“Umm, I didn’t ask you to give up coffee or chocolate. I asked you to surrender your life.” – God

A friend of mine shared this post with me the other day. Initially, I balked at the title. Then I realized that Eugene Cho was saying exactly what I was feeling…how I had been wrestling with the idea of fasting during Lent. I encourage you to read his words.
~Janet

EUGENE CHO

We are now in the Lenten season and let me begin by sharing initially the conclusion of my post first in case you have an attention span of a 2-year-old:

Lent isn’t about you or about what you’re giving up.

But we’ll get to that soon.

For those that might not be familiar with Lent, it is the 40 day period (not including Sundays) between Ash Wednesday and Holy Saturday that has traditionally been a time of preparation for those who were preparing for baptism and later expanded to include the larger Christian community.  It marks a time of prayer, penance, repentance,  humility, self-denial, and soul searching as one draws closer to the Passion of Christ and ultimately, culminating in the celebration of the Resurrection. You can check out my sermon (above) to get a crash course on the history of Lent – and how it started (likely) as a 2-3…

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In The Wee Hours: The Kind Of Fasting He Has Chosen

“Is not this the kind of fasting I have chosen:

to loose the chains of injustice and untie the cords of the yoke,

to set the oppressed free and break every yoke?

Is it not to share your food with the hungry and to provide the poor wanderer with shelter–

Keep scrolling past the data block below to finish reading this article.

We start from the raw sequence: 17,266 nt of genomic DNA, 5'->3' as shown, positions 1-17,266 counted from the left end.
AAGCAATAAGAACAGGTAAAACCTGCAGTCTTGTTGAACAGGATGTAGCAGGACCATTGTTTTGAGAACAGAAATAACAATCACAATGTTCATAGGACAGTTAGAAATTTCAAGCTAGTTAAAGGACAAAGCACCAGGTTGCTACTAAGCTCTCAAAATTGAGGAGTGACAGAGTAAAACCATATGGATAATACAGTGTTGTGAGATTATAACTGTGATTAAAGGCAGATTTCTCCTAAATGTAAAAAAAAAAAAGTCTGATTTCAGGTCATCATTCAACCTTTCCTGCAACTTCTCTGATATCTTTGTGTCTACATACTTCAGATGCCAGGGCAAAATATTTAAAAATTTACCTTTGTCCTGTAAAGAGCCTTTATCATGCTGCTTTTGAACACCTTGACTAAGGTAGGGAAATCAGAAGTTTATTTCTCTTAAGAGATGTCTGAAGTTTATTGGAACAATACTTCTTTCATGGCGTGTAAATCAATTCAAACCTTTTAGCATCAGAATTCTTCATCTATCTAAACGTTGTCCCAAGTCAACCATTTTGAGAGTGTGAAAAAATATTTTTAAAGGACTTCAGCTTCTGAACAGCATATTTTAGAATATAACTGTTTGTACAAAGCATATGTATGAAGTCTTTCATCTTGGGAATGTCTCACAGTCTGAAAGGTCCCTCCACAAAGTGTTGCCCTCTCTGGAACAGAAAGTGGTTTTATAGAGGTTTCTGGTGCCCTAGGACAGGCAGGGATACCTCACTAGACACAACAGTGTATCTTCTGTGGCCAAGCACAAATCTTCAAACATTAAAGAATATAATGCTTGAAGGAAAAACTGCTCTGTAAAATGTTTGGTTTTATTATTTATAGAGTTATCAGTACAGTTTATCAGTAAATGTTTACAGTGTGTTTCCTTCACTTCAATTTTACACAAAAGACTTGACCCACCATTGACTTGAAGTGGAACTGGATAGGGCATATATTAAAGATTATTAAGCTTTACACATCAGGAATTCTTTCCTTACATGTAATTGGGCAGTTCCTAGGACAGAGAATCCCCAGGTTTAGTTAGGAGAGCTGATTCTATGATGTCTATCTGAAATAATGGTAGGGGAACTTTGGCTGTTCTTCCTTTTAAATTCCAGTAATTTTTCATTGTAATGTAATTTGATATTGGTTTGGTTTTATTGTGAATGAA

when you see the naked, to clothe them, and not to turn away from your own flesh and blood?”
  Isaiah 58: 6-7

I mentioned in my post Wednesday, that, while this was my first time participating in Ash Wednesday, it isn’t my first time participating in Lent. I’m not really sure what ultimately prompted me to start observing it in the first place. It was never part of my spiritual upbringing, nor do I see it mandated anywhere in scripture. Many of my friends, and some of my family participate in Lent. It may have been a desire to fit in, if I’m honest…at least the first time. The second year was different. I may talk about that at another time.

Last year was also different. As Lent approached, I felt the desire to fast grow less and less. Not for the reason you might think. I just didn’t see the point. Truly. I had already proven that I could grit my teeth and do something very hard, but I didn’t feel like that benefitted me or my relationship with Jesus. I really struggled with how eating in a certain way mattered. I wound up not “giving up” per se, but rather “taking up” a new practice. I found this much more difficult and was not very successful. Still, it was an excerise that felt more…authentic…in furthering my walk.

This year, I was once again faced with what to do for Lent, and the same futility of fasting that I sensed last year. My mind was drawn back to the book I read/used during my second Lent.

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In A Place At The Table, Chris Seay leads the reader on a 40-day journey of fasting by eating what the Poor eat, for example eating staples from a certain region of the world or what one may be able to purchase with food stamps. But the fast doesn’t end there. In the first chapter, Chris quotes The Shepherd of Hermas:

“…having reckoned upon the price of the dishes of that day which you intended to have eaten, you will give it to a widow, or an orphan, or to some person in want, and thus you will exhibit humility of mind, so that he who has received from your humility may fill his own soul, and pray for you to the Lord.”

And this from Saint Augustine:

“Break your bread for those who are hungry, said Isaiah, do not believe that fasting suffices. Fasting chastises you, but it does not refresh the other. Your privations shall bear fruit if you give generously to another.”

“In other words,” Chris says. “If you pass on dinner, don’t simply leave your plate in the cupboard; give your portion to someone who has none.”